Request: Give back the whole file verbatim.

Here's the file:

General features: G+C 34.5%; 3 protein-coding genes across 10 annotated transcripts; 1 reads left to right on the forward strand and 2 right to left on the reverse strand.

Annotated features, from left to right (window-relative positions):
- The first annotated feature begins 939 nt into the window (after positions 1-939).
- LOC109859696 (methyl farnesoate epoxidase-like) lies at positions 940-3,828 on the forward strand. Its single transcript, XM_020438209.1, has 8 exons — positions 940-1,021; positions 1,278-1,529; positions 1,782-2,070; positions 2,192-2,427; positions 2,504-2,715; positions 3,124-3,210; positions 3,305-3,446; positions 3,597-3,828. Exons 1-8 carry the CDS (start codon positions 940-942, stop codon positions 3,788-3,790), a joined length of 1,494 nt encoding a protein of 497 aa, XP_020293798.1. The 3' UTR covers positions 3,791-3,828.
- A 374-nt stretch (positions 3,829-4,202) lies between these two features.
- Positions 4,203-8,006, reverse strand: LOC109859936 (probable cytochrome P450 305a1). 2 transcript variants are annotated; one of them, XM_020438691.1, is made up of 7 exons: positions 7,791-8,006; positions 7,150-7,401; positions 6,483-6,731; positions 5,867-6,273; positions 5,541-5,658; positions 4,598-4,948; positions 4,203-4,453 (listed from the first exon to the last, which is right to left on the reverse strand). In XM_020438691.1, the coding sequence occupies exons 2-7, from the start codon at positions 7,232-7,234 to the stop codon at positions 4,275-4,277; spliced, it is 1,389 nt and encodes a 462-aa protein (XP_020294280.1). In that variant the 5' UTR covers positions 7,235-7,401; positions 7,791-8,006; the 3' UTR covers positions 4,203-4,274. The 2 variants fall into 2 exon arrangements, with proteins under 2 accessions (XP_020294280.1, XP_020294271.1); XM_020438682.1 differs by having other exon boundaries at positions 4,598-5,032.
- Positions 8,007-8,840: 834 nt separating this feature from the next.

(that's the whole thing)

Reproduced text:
General features: G+C 34.5%; 3 protein-coding genes across 10 annotated transcripts; 1 reads left to right on the forward strand and 2 right to left on the reverse strand.

Annotated features, from left to right (window-relative positions):
- The first annotated feature begins 939 nt into the window (after positions 1-939).
- LOC109859696 (methyl farnesoate epoxidase-like) lies at positions 940-3,828 on the forward strand. Its single transcript, XM_020438209.1, has 8 exons — positions 940-1,021; positions 1,278-1,529; positions 1,782-2,070; positions 2,192-2,427; positions 2,504-2,715; positions 3,124-3,210; positions 3,305-3,446; positions 3,597-3,828. Exons 1-8 carry the CDS (start codon positions 940-942, stop codon positions 3,788-3,790), a joined length of 1,494 nt encoding a protein of 497 aa, XP_020293798.1. The 3' UTR covers positions 3,791-3,828.
- A 374-nt stretch (positions 3,829-4,202) lies between these two features.
- Positions 4,203-8,006, reverse strand: LOC109859936 (probable cytochrome P450 305a1). 2 transcript variants are annotated; one of them, XM_020438691.1, is made up of 7 exons: positions 7,791-8,006; positions 7,150-7,401; positions 6,483-6,731; positions 5,867-6,273; positions 5,541-5,658; positions 4,598-4,948; positions 4,203-4,453 (listed from the first exon to the last, which is right to left on the reverse strand). In XM_020438691.1, the coding sequence occupies exons 2-7, from the start codon at positions 7,232-7,234 to the stop codon at positions 4,275-4,277; spliced, it is 1,389 nt and encodes a 462-aa protein (XP_020294280.1). In that variant the 5' UTR covers positions 7,235-7,401; positions 7,791-8,006; the 3' UTR covers positions 4,203-4,274. The 2 variants fall into 2 exon arrangements, with proteins under 2 accessions (XP_020294280.1, XP_020294271.1); XM_020438682.1 differs by having other exon boundaries at positions 4,598-5,032.
- Positions 8,007-8,840: 834 nt separating this feature from the next.